By Darya Vakulenko
Research Associate at the Council on Hemispheric Affairs
The time for broad immigration reform in the United States has arrived. As a country founded by immigrants, the United States, which has long extolled the American dream and the pursuit of happiness, has a moral obligation to right the wrongs in its immigration system.
It is clearly useless to implement only narrow reforms which have failed up to this point, such as steadily installing tougher border security or simply creating a “path to citizenship”, allowing current illegal immigrants eventually to obtain US citizenship. Both measures have distinctive flaws. The first measure ignores the fact that many unauthorized immigrants arrive in the country with a visa in hand, but then overstay their visit, thereby becoming illegal. Nevertheless, building a wall on the banks of Rio Grande will do nothing to impede their entry as they are already in the country. Similarly, only offering a path to citizenship to all unauthorized immigrants sends a wrong message to neighboring countries.
A more utilitarian approach would be a broad immigration reform propelled by far-reaching improvements that incorporate both border security and facilitate path to citizenship. Additionally, the government should create specific education-related programs to attract more foreign graduate students in natural sciences, engineering, etc. Moreover, the question of immigration should not be excluded while considering new projects in various state agencies, for example the educational programs in Mexico should be looked through the prism of migratory issues.
Policymakers would be wise to remember that immigration has a human face and is closely linked to US history. Historically, the majority of US citizens are immigrants themselves or are only at most few generations away from an immigrant in their own family. Furthermore, politicians in Washington should not ignore that immigration is important to the economic health and well being of the United States. The recent proposal by the bipartisan “gang of eight” (a group of eight US Senators) is the first step toward immigration reform. Though the current proposal is vague in certain areas and controversial in some of its provisions, nevertheless, it offers workable starting point for an educated discussion of the issue.
An important aspect of the Senators’ proposal is the acknowledgement of two specific groups of immigrants, who would face easier paths to legalization. First, the so-called “dreamers” are immigrants, who came to the United States as minors, graduated from a US high school and have either served in the US military or studied in an American college. The second group consists of unauthorized agricultural workers, who according to a research project carried out by University of California, Davis, form half of all farm workers in the Unites States. The same research points out that three-fourths of all hired farm workers in the United States are born abroad, usually in Mexico. Food production is of primary importance to the United States and Mexican immigrants have established it as their professional niche.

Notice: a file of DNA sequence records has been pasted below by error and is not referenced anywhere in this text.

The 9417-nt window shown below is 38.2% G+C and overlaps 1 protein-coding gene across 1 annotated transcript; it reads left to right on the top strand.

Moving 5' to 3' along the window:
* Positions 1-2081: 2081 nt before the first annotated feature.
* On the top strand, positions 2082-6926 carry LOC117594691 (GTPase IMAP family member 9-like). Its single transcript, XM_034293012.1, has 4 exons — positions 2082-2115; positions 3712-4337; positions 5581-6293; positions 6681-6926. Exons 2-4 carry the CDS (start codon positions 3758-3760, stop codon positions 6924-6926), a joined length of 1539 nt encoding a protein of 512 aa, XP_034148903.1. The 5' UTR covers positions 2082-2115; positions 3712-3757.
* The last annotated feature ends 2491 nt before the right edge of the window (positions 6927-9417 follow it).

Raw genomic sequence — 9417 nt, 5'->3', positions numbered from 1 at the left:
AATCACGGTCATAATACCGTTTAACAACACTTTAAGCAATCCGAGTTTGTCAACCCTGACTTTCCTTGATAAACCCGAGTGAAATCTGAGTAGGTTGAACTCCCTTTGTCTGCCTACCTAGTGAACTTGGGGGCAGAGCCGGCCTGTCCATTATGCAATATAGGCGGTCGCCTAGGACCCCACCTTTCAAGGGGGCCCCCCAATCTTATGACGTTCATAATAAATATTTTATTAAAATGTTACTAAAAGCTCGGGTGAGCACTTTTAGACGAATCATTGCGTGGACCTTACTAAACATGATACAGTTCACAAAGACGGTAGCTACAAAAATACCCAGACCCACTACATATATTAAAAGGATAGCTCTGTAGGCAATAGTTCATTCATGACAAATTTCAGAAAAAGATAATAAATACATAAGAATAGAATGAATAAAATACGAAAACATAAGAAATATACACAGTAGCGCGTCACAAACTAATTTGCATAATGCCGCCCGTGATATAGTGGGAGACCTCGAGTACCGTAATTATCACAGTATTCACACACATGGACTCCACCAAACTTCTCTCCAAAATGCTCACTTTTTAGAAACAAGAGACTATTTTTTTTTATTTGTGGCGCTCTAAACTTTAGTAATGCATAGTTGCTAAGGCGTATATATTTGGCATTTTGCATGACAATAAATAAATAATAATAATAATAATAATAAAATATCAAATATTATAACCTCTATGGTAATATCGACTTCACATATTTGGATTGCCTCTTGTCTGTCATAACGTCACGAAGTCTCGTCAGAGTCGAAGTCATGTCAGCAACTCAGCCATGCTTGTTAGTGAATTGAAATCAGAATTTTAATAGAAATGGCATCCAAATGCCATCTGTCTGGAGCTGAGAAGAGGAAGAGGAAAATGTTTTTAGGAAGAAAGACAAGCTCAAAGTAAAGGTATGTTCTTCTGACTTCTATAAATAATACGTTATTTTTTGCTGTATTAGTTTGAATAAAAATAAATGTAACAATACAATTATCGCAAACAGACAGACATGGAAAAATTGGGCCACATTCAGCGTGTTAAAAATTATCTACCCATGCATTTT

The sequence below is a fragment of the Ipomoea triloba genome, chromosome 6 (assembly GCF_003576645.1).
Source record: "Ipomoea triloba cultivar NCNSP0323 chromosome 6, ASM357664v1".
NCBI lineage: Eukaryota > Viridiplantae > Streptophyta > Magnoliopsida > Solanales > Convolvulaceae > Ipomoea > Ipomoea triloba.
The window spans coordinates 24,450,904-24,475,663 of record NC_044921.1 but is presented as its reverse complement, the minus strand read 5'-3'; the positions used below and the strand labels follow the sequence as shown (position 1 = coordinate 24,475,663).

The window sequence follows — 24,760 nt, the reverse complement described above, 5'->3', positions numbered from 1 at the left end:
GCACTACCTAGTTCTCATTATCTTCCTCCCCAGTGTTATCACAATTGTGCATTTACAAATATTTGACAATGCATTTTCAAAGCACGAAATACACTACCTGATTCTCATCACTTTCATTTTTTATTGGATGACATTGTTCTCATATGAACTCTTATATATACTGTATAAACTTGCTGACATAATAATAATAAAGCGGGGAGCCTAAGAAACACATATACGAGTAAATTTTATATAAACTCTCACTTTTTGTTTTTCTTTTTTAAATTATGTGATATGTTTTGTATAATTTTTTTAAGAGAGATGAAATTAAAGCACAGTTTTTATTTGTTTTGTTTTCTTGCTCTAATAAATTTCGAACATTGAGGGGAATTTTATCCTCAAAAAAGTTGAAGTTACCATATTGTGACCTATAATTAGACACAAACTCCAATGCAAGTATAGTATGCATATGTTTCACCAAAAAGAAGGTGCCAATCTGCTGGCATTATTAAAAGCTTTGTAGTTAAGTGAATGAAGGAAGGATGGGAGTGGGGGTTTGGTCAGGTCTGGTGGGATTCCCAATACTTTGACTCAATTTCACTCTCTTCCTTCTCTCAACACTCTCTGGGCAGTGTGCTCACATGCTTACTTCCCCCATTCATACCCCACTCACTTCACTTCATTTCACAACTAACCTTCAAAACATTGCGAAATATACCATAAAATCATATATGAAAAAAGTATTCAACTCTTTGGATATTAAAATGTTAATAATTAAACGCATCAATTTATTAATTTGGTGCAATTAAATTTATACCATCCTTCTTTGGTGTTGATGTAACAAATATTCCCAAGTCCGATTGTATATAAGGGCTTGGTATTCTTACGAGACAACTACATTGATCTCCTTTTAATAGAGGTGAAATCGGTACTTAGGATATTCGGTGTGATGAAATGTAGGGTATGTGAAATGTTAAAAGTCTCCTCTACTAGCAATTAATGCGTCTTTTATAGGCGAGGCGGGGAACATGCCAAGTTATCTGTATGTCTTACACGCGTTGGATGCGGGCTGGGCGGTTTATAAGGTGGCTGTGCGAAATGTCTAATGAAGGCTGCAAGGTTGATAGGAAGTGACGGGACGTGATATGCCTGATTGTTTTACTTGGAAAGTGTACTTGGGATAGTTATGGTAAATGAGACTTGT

It is interesting to note that the inflow of immigrants to the United States may have passed its peak and that their numbers -- especially from Mexico -- are expected to further decline in the upcoming years. According to the Pew Research Center, the latest migration pattern from Mexico is significantly different from what it was in 2000-2005, when approximately 2.9 million entered the United States through the US-Mexican border, and only 600,000 left. From 2005 to 2010, the situation was more balanced, as both indicators were about 1.4 million. The main factors contributing to the decline to the immigration from Mexico -- which accounts for 6 in 10 illegal immigrants in the United States -- were the global economic crisis, the rise of a Mexican middle class, and the decline of fertility rates in Mexico.
Finally, it cannot be ignored that current public opinion supports the need to reform the immigration system, especially three-fourths of the total US Hispanic population that voted for Obama and his promise to press for the reform. The process, however, is at risk of being derailed by the party divide over the political bounty coming from reform -- as though electoral success was the only political goal.
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